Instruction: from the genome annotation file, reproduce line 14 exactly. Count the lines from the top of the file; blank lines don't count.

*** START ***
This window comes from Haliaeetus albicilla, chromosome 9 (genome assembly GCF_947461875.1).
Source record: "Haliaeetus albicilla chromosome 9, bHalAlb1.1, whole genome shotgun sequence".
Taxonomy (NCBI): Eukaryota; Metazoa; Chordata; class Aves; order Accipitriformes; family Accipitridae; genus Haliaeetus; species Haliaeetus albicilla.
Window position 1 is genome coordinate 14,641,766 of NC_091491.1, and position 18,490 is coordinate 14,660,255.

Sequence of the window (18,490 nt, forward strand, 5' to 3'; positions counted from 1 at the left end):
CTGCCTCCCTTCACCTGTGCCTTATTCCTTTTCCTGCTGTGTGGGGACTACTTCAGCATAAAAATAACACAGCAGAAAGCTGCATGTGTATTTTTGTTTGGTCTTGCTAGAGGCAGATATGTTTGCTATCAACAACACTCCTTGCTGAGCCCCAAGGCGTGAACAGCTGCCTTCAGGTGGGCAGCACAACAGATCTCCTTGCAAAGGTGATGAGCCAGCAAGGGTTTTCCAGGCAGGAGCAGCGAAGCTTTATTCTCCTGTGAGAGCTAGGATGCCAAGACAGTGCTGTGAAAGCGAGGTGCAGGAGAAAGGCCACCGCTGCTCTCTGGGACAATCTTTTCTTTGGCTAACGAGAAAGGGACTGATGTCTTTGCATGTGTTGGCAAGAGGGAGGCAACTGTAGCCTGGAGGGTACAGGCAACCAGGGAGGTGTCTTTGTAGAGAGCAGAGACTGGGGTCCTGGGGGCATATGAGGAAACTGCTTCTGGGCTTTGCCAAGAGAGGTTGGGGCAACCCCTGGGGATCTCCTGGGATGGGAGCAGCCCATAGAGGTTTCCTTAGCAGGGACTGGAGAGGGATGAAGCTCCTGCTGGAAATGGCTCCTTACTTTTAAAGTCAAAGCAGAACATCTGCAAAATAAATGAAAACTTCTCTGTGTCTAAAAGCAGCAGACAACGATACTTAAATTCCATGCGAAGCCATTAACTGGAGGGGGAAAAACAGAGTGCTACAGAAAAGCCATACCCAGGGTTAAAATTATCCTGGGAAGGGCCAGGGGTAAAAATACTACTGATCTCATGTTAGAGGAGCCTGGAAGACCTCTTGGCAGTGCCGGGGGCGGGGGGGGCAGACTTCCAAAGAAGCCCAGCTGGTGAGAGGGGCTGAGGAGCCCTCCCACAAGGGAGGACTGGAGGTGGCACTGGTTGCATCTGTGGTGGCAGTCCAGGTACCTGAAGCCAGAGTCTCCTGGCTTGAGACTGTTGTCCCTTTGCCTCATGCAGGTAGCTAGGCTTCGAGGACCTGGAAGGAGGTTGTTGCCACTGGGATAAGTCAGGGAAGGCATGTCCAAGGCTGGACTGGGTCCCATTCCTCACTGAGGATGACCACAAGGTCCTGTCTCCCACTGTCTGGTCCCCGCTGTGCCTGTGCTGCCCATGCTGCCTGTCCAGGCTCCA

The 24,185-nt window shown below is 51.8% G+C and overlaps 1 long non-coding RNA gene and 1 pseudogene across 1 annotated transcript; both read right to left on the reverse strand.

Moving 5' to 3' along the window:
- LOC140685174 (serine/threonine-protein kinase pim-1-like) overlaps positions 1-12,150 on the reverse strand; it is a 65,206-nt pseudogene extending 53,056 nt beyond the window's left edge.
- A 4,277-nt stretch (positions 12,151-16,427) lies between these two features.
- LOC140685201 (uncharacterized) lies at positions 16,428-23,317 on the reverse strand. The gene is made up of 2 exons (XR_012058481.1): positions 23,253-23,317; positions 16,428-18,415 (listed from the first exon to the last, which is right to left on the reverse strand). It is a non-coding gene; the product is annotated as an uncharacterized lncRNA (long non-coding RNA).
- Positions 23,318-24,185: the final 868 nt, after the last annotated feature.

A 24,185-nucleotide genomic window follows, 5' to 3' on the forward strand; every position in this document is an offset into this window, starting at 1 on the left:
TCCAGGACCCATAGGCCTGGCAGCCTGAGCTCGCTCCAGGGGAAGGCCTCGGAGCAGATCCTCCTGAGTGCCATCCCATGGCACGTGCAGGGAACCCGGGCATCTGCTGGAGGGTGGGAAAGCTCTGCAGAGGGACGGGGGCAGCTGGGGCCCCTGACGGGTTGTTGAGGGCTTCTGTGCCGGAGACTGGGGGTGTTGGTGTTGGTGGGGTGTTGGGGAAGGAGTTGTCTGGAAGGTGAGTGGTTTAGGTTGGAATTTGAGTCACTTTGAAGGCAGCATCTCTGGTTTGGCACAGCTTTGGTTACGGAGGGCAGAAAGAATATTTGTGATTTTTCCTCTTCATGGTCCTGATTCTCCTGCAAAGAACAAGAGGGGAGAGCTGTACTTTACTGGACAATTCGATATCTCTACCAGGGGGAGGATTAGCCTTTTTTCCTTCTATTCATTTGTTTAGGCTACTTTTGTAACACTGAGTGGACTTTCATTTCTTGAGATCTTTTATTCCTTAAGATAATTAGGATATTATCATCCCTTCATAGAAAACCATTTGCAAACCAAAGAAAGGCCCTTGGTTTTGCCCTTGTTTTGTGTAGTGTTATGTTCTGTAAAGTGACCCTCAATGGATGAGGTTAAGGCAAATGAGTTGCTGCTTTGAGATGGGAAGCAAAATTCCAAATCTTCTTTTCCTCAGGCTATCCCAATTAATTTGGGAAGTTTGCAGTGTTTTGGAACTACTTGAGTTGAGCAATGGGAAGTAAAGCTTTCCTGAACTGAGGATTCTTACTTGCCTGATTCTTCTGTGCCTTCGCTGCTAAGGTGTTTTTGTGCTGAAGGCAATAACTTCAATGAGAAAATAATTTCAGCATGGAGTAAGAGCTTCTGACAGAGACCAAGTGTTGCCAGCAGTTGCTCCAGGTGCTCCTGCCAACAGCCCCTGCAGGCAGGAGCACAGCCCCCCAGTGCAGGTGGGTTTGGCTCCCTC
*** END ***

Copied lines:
TCCAGGACCCATAGGCCTGGCAGCCTGAGCTCGCTCCAGGGGAAGGCCTCGGAGCAGATCCTCCTGAGTGCCATCCCATGGCACGTGCAGGGAACCCGGGCATCTGCTGGAGGGTGGGAAAGCTCTGCAGAGGGACGGGGGCAGCTGGGGCCCCTGACGGGTTGTTGAGGGCTTCTGTGCCGGAGACTGGGGGTGTTGGTGTTGGTGGGGTGTTGGGGAAGGAGTTGTCTGGAAGGTGAGTGGTTTAGGTTGGAATTTGAGTCACTTTGAAGGCAGCATCTCTGGTTTGGCACAGCTTTGGTTACGGAGGGCAGAAAGAATATTTGTGATTTTTCCTCTTCATGGTCCTGATTCTCCTGCAAAGAACAAGAGGGGAGAGCTGTACTTTACTGGACAATTCGATATCTCTACCAGGGGGAGGATTAGCCTTTTTTCCTTCTATTCATTTGTTTAGGCTACTTTTGTAACACTGAGTGGACTTTCATTTCTTGAGATCTTTTATTCCTTAAGATAATTAGGATATTATCATCCCTTCATAGAAAACCATTTGCAAACCAAAGAAAGGCCCTTGGTTTTGCCCTTGTTTTGTGTAGTGTTATGTTCTGTAAAGTGACCCTCAATGGATGAGGTTAAGGCAAATGAGTTGCTGCTTTGAGATGGGAAGCAAAATTCCAAATCTTCTTTTCCTCAGGCTATCCCAATTAATTTGGGAAGTTTGCAGTGTTTTGGAACTACTTGAGTTGAGCAATGGGAAGTAAAGCTTTCCTGAACTGAGGATTCTTACTTGCCTGATTCTTCTGTGCCTTCGCTGCTAAGGTGTTTTTGTGCTGAAGGCAATAACTTCAATGAGAAAATAATTTCAGCATGGAGTAAGAGCTTCTGACAGAGACCAAGTGTTGCCAGCAGTTGCTCCAGGTGCTCCTGCCAACAGCCCCTGCAGGCAGGAGCACAGCCCCCCAGTGCAGGTGGGTTTGGCTCCCTC